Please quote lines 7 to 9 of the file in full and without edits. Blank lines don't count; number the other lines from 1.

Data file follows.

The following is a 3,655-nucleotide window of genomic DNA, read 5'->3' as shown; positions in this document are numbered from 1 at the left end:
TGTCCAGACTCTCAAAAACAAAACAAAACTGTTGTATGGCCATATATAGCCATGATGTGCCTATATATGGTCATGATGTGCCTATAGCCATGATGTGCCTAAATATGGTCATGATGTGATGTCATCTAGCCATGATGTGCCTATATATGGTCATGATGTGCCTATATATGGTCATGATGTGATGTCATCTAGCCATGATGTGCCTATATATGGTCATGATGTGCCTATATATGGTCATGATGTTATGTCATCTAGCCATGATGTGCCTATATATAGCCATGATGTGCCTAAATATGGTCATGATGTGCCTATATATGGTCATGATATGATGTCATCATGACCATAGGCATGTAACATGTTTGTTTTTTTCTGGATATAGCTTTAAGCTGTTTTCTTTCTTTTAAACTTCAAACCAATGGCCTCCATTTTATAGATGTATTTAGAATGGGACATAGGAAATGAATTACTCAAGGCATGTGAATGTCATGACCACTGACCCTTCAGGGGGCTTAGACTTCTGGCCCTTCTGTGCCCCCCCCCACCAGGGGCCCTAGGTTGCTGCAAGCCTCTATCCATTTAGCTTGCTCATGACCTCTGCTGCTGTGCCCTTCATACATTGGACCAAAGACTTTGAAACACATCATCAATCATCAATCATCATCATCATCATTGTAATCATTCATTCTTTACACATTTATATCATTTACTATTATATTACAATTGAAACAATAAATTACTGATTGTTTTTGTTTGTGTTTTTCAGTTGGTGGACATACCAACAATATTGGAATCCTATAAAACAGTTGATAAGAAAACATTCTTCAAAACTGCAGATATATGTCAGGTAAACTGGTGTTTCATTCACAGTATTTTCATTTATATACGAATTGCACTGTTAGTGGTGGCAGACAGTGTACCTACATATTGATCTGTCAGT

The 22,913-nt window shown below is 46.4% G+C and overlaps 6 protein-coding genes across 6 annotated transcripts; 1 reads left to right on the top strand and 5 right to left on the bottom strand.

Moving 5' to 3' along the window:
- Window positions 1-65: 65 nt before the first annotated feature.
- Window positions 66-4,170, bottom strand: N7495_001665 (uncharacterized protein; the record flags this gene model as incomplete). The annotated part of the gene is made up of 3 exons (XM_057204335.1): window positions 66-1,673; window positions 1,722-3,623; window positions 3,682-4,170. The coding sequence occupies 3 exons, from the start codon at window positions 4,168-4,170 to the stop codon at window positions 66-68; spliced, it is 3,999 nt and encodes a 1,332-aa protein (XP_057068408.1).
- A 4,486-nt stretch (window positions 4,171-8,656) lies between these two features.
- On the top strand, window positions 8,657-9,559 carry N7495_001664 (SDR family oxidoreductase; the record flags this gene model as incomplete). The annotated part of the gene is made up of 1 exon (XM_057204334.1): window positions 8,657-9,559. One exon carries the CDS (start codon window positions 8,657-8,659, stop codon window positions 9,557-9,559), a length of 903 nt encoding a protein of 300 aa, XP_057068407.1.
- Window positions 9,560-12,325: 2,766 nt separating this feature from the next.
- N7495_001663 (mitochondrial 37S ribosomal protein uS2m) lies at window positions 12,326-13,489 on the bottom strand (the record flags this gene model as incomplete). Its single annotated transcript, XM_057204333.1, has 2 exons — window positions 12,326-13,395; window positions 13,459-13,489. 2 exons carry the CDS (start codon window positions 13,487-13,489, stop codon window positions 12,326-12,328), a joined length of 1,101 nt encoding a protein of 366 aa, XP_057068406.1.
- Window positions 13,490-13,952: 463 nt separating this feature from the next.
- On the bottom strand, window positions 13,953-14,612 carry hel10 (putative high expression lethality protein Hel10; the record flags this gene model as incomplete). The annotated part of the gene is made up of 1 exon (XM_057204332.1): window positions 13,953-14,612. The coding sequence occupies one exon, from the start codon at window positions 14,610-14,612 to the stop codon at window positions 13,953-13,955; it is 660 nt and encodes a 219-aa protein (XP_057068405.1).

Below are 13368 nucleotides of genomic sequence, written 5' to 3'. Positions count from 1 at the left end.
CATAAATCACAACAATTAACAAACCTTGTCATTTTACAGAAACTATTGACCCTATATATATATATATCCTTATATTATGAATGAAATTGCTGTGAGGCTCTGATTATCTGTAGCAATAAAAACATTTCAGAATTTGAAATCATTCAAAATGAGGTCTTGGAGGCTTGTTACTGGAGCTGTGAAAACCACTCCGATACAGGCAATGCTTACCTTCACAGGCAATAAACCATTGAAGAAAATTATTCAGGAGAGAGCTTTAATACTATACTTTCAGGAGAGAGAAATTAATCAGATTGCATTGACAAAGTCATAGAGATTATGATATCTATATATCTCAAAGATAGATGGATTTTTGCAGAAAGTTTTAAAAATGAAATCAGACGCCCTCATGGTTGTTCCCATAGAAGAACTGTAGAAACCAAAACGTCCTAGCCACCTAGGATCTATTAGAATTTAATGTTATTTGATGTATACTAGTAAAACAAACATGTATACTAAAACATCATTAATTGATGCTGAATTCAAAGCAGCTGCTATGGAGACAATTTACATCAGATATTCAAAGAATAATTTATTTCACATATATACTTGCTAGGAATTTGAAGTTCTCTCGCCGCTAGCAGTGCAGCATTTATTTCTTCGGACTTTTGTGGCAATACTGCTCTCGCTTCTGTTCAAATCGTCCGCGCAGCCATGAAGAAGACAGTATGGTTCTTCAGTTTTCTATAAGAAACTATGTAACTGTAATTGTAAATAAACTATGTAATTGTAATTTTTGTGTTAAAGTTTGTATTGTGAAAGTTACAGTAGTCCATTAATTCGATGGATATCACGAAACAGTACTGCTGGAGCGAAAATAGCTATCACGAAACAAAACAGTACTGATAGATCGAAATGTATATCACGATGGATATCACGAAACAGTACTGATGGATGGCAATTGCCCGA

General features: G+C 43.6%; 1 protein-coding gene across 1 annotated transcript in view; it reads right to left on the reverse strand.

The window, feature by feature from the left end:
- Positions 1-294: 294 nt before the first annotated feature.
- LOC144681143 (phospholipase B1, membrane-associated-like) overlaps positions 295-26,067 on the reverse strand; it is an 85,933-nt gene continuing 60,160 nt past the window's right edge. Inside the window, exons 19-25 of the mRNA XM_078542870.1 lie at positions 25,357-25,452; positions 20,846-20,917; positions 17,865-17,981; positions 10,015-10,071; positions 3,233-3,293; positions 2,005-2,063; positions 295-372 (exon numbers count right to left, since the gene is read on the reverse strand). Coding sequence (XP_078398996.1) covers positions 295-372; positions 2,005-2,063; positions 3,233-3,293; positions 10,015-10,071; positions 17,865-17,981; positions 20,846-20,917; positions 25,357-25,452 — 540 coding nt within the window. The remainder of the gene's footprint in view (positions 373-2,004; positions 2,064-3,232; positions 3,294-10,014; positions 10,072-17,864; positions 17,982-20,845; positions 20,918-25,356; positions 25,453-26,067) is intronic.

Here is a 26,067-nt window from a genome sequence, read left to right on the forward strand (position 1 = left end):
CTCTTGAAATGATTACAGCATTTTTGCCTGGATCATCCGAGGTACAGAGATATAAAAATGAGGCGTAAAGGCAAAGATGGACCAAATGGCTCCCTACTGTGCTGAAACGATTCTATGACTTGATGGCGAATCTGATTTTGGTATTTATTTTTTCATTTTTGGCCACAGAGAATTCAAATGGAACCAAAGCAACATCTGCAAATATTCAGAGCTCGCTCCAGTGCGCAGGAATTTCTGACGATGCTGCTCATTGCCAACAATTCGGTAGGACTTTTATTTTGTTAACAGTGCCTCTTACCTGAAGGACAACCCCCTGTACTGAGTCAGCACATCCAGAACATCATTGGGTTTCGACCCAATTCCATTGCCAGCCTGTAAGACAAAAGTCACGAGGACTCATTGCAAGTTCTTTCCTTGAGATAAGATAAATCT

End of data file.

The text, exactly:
- A 4,486-nt stretch (window positions 4,171-8,656) lies between these two features.
- On the top strand, window positions 8,657-9,559 carry N7495_001664 (SDR family oxidoreductase; the record flags this gene model as incomplete). The annotated part of the gene is made up of 1 exon (XM_057204334.1): window positions 8,657-9,559. One exon carries the CDS (start codon window positions 8,657-8,659, stop codon window positions 9,557-9,559), a length of 903 nt encoding a protein of 300 aa, XP_057068407.1.
- Window positions 9,560-12,325: 2,766 nt separating this feature from the next.